Promoting Effective Group Work in the Primary Classroom, 2nd ed. is designed to enhance teachers’ and teaching assistants’ confidence in engaging their children in effective group work, allowing for more active participation, more on-task focus and higher levels of achievement. This accessible second edition is packed full of valuable strategies for teachers and fun activities for children, offering guidance on how to create an inclusive and supportive classroom by developing the social, communicative and group working skills of all pupils. It has been thoroughly updated and includes new material on whole school approaches to group work, the risks and challenges involved, and how to involve Teaching Assistants and other support staff in undertaking inclusive and effective group work in classrooms. A tried-and-tested, step-by-step approach encourages both children and their teachers to develop supportive relationships that have been found to facilitate academic performance, positive social behaviour and motivation. Since the first edition the authors have found that this handbook can be used successfully in many different countries around the world. With ideas to help resolve problems that might arise and suggested training activities to support pupils, this text is a one-stop resource to ensure effective group work in the classroom. It is an essential guide for both trainee and practising teachers, as well as TAs and support staff, and a valuable basis for school action.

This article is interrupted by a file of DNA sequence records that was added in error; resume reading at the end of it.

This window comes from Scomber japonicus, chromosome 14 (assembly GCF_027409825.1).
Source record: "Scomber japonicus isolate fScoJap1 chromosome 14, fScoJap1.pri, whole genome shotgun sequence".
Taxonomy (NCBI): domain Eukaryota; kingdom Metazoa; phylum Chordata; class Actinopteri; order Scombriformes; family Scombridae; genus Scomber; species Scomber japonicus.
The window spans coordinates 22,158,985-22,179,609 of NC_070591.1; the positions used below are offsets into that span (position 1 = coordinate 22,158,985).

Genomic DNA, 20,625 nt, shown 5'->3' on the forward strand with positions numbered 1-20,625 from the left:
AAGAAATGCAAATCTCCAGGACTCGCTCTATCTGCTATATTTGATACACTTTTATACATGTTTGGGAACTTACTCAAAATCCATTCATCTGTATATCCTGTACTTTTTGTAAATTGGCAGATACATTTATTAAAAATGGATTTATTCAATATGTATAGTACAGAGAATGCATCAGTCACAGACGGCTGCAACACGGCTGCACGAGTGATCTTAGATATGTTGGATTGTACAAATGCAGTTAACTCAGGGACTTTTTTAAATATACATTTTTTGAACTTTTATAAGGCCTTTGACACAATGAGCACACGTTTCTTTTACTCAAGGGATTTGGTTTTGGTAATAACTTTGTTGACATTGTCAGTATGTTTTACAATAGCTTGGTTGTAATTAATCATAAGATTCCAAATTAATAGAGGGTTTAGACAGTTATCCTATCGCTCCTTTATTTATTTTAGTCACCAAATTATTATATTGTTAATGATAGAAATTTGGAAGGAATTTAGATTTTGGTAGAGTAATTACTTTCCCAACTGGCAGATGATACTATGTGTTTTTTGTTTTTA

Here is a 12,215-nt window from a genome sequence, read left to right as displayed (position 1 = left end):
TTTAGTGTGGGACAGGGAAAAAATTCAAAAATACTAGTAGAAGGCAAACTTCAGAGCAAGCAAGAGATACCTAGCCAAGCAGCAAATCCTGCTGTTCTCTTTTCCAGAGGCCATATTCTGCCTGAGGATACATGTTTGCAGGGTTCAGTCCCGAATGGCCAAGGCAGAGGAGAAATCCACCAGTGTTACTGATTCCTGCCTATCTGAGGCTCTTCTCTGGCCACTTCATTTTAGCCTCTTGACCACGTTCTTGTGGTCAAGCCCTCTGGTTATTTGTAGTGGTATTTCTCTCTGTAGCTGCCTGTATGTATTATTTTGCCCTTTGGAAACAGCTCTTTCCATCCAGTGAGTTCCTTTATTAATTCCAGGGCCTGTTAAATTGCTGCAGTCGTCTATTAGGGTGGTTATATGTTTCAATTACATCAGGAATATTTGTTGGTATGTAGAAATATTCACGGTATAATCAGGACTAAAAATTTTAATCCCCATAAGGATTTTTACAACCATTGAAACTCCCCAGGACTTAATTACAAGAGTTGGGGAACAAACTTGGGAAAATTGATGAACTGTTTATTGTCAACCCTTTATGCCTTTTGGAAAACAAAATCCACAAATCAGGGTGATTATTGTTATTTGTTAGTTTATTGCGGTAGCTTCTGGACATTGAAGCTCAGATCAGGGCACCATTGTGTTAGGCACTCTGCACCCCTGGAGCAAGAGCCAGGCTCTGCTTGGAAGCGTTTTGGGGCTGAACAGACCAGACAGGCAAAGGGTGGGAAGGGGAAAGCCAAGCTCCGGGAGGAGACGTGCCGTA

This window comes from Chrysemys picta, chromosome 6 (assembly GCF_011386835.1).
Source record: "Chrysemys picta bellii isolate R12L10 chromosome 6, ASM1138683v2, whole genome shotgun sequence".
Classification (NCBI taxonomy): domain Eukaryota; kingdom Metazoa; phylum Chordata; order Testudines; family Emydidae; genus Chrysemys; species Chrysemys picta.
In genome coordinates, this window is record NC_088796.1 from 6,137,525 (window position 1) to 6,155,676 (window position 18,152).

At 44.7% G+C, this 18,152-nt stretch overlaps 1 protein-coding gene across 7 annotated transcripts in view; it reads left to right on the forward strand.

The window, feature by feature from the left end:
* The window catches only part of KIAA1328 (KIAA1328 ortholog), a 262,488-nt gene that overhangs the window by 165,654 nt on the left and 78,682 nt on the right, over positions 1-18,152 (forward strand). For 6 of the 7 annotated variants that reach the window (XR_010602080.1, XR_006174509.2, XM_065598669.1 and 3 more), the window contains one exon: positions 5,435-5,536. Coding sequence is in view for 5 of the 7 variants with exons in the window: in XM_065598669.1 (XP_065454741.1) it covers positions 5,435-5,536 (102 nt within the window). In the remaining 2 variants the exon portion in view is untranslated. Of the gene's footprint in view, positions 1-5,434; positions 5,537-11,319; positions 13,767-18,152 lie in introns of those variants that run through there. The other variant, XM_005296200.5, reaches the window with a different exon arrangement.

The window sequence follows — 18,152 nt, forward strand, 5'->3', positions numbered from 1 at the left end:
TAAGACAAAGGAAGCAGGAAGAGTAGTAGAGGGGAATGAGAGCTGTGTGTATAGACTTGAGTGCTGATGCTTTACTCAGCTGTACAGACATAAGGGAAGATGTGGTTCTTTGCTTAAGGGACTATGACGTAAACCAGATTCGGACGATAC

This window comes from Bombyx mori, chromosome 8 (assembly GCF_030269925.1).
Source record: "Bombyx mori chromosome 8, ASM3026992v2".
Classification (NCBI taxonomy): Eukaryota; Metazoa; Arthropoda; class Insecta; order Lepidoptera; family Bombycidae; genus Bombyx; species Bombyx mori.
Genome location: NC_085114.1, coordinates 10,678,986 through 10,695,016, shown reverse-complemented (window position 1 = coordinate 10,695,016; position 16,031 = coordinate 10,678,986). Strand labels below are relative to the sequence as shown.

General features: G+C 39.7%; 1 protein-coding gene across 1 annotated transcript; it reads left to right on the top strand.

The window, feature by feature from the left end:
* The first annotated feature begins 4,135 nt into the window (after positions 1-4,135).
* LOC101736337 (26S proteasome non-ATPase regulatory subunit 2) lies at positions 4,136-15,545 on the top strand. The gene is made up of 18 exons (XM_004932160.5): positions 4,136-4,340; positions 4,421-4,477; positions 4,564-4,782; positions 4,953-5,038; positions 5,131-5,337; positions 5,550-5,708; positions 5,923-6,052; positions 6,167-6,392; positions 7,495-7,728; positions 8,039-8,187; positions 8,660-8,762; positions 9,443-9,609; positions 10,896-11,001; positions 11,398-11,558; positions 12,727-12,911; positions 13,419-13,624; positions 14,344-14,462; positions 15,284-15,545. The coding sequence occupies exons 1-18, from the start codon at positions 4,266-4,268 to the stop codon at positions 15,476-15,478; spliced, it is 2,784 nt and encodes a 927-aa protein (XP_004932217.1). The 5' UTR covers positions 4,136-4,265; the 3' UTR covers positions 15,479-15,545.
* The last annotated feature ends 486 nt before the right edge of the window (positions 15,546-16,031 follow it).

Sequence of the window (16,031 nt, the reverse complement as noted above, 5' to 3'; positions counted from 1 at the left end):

This text provides information on all the facets of language arts (listening, speaking, writing, and reading) and the connections among these areas, while using childrens literature to facilitate learning. Featuring many activities and teaching suggestions, this text is a practical resource with solid research and theory.